His father, Étienne Pascal, was president of the Court of Aides at Clermont-Ferrand in south-central France. His mother died three years after his birth, leaving also an elder sister, Gilberte, and a younger sister, Jacqueline. When Blaise was eight the family moved to Paris. Étienne was a student of geometry and physics, sufficiently advanced to gain him the friendship of Gassendi, Mersenne, and Descartes. Blaise eavesdropped on some of their meetings, and became, in the first period of his life, a devotee of science. At the age of eleven he composed a short treatise on the sounds of vibrating bodies. The father thought that the boy’s passion for geometry would injure his other studies, and forbade his further pursuit of mathematics for a while. But one day (story tells), Étienne found him writing on the wall, with a piece of coal, the proof that the three angles of a triangle equal two right angles; 21 thenceforth the boy was allowed to study Euclid. Before he was sixteen he composed a treatise on conic sections; most of it is lost, but one theorem was a lasting contribution to that science, and still bears his name. Descartes, shown the manuscript, refused to believe that the composition was not by the father but by the son.
In that year, 1639, his pretty sister Jacqueline, then thirteen years old, played a dramatic part in the life of the family. The father had invested in municipal bonds; Richelieu reduced the rate of interest paid on these bonds; Étienne criticized him; the Cardinal threatened to arrest him; Étienne hid in Auvergne. But the Cardinal liked plays and girls; Scudéry’s L’Amour tyrannique was performed before him by a group of girls including Jacqueline; he was especially pleased by her acting; she took the opportunity to ask him to forgive her father; he did, and appointed him intendant at Rouen, the capital of Normandy. Thither the family moved in 1641.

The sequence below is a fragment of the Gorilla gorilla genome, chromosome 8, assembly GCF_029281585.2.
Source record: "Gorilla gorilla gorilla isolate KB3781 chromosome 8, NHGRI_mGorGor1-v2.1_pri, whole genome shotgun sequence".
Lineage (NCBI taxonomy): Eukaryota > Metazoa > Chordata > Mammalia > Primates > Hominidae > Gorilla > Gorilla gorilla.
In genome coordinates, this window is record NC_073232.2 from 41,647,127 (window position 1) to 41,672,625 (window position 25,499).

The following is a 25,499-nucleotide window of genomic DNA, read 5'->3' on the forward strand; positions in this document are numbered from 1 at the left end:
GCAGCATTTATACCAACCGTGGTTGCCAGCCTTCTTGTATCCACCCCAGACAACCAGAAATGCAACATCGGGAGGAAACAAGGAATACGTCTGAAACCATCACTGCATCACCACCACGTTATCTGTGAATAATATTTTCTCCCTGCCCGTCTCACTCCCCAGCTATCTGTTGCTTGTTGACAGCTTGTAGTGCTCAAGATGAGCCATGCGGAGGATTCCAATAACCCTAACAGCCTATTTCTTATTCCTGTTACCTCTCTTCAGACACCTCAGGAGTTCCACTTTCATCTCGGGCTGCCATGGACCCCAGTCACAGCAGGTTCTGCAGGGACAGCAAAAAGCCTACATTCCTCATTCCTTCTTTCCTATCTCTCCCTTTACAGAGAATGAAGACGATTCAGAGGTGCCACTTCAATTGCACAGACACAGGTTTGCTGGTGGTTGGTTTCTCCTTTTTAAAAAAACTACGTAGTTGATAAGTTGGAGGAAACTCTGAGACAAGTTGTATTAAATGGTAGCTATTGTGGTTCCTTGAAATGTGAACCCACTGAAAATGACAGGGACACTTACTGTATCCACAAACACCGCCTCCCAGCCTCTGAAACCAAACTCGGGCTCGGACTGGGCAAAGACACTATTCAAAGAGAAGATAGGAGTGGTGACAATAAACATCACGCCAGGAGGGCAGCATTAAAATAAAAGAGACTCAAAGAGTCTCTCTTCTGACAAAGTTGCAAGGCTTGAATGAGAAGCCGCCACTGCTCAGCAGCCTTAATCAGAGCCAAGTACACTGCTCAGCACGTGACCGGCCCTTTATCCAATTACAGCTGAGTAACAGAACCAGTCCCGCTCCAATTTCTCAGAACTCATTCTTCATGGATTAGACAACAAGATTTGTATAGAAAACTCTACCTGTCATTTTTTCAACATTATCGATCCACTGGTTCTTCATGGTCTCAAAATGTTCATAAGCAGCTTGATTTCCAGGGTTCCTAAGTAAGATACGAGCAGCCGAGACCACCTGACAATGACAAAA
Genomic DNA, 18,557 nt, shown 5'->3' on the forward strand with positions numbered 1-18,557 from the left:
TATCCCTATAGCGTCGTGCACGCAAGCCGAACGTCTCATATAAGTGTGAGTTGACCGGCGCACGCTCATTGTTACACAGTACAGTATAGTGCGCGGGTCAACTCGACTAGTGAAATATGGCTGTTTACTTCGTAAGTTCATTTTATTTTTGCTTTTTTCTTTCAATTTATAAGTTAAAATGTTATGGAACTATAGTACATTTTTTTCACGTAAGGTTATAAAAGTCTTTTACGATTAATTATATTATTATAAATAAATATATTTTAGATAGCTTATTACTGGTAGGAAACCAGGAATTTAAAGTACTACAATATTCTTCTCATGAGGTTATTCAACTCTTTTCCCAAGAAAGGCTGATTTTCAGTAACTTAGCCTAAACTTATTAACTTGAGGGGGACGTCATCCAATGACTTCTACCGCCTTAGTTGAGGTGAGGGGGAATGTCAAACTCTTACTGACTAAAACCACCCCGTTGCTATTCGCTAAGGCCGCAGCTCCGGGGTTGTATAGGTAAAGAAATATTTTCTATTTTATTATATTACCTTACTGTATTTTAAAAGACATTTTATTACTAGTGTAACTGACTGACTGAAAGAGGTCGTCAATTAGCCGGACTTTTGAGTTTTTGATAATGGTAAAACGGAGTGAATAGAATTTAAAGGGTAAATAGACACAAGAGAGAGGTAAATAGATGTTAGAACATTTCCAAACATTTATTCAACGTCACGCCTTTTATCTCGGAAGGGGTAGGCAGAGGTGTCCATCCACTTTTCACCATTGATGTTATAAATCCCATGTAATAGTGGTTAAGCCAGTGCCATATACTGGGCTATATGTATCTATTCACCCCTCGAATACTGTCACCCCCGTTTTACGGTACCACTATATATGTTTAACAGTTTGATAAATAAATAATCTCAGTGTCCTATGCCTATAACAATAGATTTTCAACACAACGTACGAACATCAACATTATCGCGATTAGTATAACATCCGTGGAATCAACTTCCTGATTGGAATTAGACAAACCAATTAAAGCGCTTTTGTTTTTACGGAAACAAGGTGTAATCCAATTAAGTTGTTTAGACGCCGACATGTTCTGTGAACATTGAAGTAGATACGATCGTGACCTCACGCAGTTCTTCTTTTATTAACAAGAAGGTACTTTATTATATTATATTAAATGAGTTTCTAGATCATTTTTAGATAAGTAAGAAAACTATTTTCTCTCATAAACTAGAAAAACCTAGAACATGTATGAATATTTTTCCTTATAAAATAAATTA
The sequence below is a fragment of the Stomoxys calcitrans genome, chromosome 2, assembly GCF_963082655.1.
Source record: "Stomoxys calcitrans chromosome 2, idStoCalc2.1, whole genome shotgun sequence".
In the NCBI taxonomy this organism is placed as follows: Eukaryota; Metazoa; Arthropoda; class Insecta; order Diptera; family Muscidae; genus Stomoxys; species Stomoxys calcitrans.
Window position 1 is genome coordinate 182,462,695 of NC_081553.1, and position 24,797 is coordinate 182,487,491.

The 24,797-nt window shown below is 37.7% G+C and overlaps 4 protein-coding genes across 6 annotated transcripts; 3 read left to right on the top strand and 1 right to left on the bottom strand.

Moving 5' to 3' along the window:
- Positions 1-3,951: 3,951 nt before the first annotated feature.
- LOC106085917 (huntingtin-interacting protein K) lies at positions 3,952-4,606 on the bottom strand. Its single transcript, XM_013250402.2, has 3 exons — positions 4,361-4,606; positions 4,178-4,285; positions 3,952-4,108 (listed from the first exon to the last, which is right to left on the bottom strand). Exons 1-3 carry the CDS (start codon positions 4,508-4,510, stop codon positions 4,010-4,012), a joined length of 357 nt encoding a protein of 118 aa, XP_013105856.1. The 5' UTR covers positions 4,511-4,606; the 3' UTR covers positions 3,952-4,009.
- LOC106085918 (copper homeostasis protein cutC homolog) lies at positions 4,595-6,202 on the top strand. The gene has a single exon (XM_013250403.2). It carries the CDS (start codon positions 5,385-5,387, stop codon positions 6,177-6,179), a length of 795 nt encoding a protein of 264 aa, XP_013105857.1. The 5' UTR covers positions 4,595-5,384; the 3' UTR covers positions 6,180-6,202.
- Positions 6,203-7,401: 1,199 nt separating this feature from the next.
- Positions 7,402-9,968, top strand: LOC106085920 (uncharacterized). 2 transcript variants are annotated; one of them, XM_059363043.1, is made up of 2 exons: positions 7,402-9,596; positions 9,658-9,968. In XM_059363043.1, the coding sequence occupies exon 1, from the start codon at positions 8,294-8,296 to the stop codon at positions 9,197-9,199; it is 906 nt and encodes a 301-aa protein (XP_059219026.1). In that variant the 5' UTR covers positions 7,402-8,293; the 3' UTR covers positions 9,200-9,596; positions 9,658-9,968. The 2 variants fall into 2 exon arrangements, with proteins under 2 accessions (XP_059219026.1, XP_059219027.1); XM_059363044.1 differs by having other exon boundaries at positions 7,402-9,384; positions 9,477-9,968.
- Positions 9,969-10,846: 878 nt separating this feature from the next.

It was there that Blaise, now nineteen, contrived the first of several computing machines, some of which are still preserved in the Conservatoire des Arts et Métiers at Paris. Their principle was a succession of wheels, each divided into nine digits and zero, each geared to turn one tenth of a revolution for each full revolution of the wheel at its right, and each showing its uppermost figure in a slot at the top. The machine could only add, and was not commercially practicable, but it stands near the head of a development that now astonishes the world. Pascal sent one of his computers to Christina of Sweden, with a very eloquent letter of adulation. She invited him to her court, but he felt himself too frail for that heroic climate.
The eager young scientist was intensely interested in the experiments that Torricelli had published on the weight of the atmosphere. Independently of Torricelli, but probably on a suggestion from Descartes, 22 Pascal conceived the idea that the mercury in a Torricelli tube would rise to different heights in different places according to variations in atmospheric pressure. He sent a request to his brother-in-law in Auvergne to carry a tube of mercury to a mountaintop, and observe any difference, at diverse levels, in the height of the mercury in the closed portion of a tube whose other end was open to the pressure of the atmosphere. Florin Périer did as asked: on September 19, 1648, with several friends, he ascended the Puy de Dôme, a mountain five thousand feet above the town of Clermont-Ferrand; there the mercury rose to a level of twenty-three inches in the tube, whereas at the base of the mountain it rose to twenty-six inches. The experiment was hailed throughout Europe as finally establishing the principle and value of the barometer.